Former Chief Takes Stand In Rampart Lawsuit Trial

Parks Testifies His Goal Was To ‘Get To The Bottom’ Of Allegations

POSTED: 6:03 pm PST January 31, 2006

SANTA ANA, Calif. — Former Los Angeles police chief Bernard Parks denied Tuesday ever hearing that disgraced officer Rafael Perez bragged he had framed officers and that a cellmate had offered to wear a wire to record it.

Parks, now a Los Angeles city councilman, took the stand on the fifth day of trial of a civil rights violation lawsuit brought by Officer Paul Harper, 39, former Sgt. Brian Liddy, 44, and suspended Sgt. Edward Ortiz, 49.

The officers, seeking millions of dollars for damage to their careers, claim authorities made them scapegoats because they were eager to show an example of a clean-up at the LAPD in the wake of police misconduct allegations by Perez that included falsifying of police reports.

Perez later served prison time.Parks was named personally as a defendant in the case, along with the city of Los Angeles, plaintiff attorney Etan Lorant said.

The District Attorney’s Office was dropped from the suit by virtue of prosecutorial immunity.

Parks insisted during questioning by Lorant’s co-counsel, Joseph Avrahamy, that as police chief, his goal was to “get to the bottom” of Perez’s allegations, as well as “identifying corruption and putting a stop to it.”

“It’s been my perception in 30 years as a police officer that the way to get positive reflection in the community is to do the job properly,” he said.

Asked if that included “weeding out” alleged wrongdoing in the department, Parks said that is the job of the police chief.

The “clear premise” of the investigation of Perez was that “we would have to have substantial evidence to support anything Perez said,” Parks said.

He said he was aware that Perez had failed lie detector tests.

Parks said he was not aware of any finding that “completely contradicted” statements Perez made, and had no information that a cellmate claimed that Perez admitted framing fellow officers.

“It’s the first time I’m hearing that information, but there are probably thousands of pieces of evidence I never heard about,” Parks said.

Parks also said he had not heard that the cellmate offered to wear a wire to get the alleged statements on tape.

Parks denied that “an entirely new scandal” would erupt if it were determined that Perez was framing officers.

“The fact that Rafael Perez didn’t tell the truth in another circumstance, I don’t think would be a shocker to those who followed the case,” he said.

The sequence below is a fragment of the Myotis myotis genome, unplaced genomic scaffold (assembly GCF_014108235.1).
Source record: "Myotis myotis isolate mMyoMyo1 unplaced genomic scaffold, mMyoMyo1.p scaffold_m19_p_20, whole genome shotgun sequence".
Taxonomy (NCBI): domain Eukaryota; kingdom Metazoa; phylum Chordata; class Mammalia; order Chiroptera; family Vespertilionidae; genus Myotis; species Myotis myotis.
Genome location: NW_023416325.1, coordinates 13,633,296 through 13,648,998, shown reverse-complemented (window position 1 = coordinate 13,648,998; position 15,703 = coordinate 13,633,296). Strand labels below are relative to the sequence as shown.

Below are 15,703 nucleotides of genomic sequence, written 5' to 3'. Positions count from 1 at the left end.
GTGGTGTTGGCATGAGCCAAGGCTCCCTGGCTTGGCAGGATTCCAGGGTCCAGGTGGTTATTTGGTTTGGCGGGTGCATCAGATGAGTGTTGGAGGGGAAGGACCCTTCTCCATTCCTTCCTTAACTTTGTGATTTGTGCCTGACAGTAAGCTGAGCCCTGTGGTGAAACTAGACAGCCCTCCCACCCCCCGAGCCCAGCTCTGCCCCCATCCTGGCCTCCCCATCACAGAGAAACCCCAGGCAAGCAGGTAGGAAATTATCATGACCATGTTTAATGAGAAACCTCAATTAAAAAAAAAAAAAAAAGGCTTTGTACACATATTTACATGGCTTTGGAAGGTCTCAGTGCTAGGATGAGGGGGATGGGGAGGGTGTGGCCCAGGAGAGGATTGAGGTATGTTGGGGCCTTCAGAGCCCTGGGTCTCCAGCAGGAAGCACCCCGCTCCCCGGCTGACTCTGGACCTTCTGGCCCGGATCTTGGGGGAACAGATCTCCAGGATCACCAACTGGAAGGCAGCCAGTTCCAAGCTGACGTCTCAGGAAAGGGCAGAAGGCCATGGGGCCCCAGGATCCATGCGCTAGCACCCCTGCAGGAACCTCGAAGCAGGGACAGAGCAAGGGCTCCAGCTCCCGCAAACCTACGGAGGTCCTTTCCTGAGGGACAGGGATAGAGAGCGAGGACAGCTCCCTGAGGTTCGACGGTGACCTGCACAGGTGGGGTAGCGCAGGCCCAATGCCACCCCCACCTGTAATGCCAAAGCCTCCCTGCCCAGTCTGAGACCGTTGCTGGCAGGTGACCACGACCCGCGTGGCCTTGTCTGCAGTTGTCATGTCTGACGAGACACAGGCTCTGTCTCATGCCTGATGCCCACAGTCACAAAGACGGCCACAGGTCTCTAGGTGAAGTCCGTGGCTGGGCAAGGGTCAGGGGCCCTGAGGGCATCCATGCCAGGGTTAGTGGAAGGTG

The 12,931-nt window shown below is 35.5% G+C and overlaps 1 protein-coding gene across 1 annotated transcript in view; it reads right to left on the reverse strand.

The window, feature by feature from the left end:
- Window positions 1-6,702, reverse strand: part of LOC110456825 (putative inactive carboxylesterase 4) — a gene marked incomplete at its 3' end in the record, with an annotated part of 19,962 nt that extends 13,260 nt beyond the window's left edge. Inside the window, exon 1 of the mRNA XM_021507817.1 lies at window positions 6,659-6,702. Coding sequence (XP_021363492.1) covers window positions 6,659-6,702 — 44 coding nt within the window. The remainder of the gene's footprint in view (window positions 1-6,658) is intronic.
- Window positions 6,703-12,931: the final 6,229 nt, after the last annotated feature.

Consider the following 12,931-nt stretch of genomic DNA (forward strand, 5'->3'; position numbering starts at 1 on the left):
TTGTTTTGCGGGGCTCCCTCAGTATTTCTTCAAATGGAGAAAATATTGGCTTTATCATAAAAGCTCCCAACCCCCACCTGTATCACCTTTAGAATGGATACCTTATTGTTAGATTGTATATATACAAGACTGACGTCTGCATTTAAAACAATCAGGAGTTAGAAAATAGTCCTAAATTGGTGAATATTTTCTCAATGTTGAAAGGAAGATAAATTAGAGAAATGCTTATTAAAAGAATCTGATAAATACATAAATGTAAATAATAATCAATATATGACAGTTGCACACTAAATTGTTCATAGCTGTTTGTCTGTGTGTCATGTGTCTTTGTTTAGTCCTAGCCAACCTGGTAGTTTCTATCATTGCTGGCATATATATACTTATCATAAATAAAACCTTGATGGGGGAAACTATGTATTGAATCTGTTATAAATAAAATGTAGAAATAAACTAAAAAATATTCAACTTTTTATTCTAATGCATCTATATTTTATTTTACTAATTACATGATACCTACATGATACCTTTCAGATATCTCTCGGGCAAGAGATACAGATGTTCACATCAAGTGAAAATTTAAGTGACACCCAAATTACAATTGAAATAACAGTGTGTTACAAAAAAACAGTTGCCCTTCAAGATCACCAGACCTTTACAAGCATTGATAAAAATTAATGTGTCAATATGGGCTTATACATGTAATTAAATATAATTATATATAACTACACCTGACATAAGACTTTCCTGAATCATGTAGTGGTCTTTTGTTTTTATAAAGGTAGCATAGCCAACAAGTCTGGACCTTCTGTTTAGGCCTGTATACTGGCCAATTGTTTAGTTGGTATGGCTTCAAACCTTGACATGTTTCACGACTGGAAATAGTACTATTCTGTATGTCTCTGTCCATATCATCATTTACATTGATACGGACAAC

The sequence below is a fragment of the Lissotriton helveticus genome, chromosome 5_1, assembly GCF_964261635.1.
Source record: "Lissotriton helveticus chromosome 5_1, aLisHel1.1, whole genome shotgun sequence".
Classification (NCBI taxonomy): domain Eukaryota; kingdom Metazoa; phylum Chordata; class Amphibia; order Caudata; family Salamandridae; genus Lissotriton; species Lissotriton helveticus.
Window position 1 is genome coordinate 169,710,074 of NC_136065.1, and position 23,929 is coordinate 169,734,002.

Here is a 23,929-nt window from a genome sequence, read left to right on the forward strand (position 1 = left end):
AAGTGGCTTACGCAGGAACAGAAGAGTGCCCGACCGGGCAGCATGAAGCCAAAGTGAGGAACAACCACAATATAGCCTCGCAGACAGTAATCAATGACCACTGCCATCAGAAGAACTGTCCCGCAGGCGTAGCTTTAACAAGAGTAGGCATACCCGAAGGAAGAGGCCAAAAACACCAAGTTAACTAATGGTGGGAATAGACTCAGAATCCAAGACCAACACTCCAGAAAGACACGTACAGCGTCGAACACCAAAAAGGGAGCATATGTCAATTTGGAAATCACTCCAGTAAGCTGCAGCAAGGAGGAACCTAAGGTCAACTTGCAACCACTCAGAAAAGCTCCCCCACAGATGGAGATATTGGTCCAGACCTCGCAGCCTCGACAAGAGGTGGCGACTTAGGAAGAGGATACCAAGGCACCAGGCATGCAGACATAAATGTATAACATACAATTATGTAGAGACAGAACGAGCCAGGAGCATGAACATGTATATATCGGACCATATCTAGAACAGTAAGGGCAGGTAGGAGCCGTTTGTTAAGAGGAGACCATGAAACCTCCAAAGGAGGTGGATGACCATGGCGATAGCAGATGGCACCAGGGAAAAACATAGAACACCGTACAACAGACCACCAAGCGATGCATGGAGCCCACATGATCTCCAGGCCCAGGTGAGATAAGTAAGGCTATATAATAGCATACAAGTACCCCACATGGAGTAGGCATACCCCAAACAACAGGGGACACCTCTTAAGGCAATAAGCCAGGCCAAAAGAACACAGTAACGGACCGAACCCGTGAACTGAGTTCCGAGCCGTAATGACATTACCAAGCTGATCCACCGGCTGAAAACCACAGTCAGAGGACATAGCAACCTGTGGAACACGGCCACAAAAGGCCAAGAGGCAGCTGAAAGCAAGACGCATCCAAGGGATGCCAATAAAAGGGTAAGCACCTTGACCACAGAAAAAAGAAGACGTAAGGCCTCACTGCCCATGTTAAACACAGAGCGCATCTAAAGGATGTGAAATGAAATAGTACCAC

Parks said it was the intent of LAPD news releases following the prosecution of officers to send the message, both outside and inside the department, that all misconduct would be investigated and would not be tolerated.

“That’s what our discipline system is based on,” he said.

When asked if the case “was not about truth but about sending a message,” Parks responded that the charges were filed by the district attorney, who does not file cases “based on only sending messages, but on legitimate criminal behavior and whether or not it can be proved.”

Asked if the information about the cellmate would change his opinion that an “exhaustive” investigation had been done, Parks answered no.

“It would not change my opinion if I found one area that someone overlooked or had not handled properly,” Parks said.

“In total, the investigation was an outstanding investigation.

“Parks denied there was any “pressure on the LAPD to arrest just anyone.”

He said there were about 100 cases involving criminals that the department, after the probe, “felt it could not stand behind.”

“They may have been legitimate cases, but we couldn’t support them because the officers accused of corruption were the only witnesses,” he said.

Parks conceded that “a primary part” of the investigation was to get people out of prison if they had been arrested illegally — and that included gang members and people with prior police records.

Parks said he never heard the colloquialism, “Rampart Lotto.”

“Any time you take illegal action to take someone one’s liberty, you put yourselves in (jeopardy) of litigation” and also raise the prospect of paying out settlement sums, Parks said.

Asked if it was true that $100 million was paid out to settle inmate and prisoner claims, Park said he knew it was “several million” but was unsure of the exact amount.

Despite his current position on the council, Parks denied he had any political aspirations during the time of the Rampart investigation.

Parks was asked if he was ever frustrated because the district attorney was not filing the cases against officers fast enough.

He replied that there were times when prosecutors were slow to file, even with “significant evidence” collected by the LAPD.

But when asked if he had ever said on a television program, “Let’s get some officers to court, just get them to a jury,” Parks said, “I don’t recall that statement.

“He said he had given “several hundred” interviews and could not recall that one specifically.

Asked if he was aware that then-District Attorney Gil Garcetti said he had been “hounded” by Parks, the ex-chief said he was “not aware the term hounding was used.”

Perez, as part of an agreement, received five years in prison for stealing cocaine in exchange for identifying allegedly corrupt officers.

As to the plaintiff officers, jurors voted to acquit all three of framing 18th Street gang member Allan Lobos, but Liddy and Ortiz were convicted of obstructing justice in another case tried concurrently.

Those convictions were overturned by the judge, who ruled she had committed an error that tainted the jury’s verdict.

Posted by on Jan 13 2006. Filed under Rampart Police Scandal. You can follow any responses to this entry through the RSS 2.0. You can skip to the end and leave a response. Pinging is currently not allowed.

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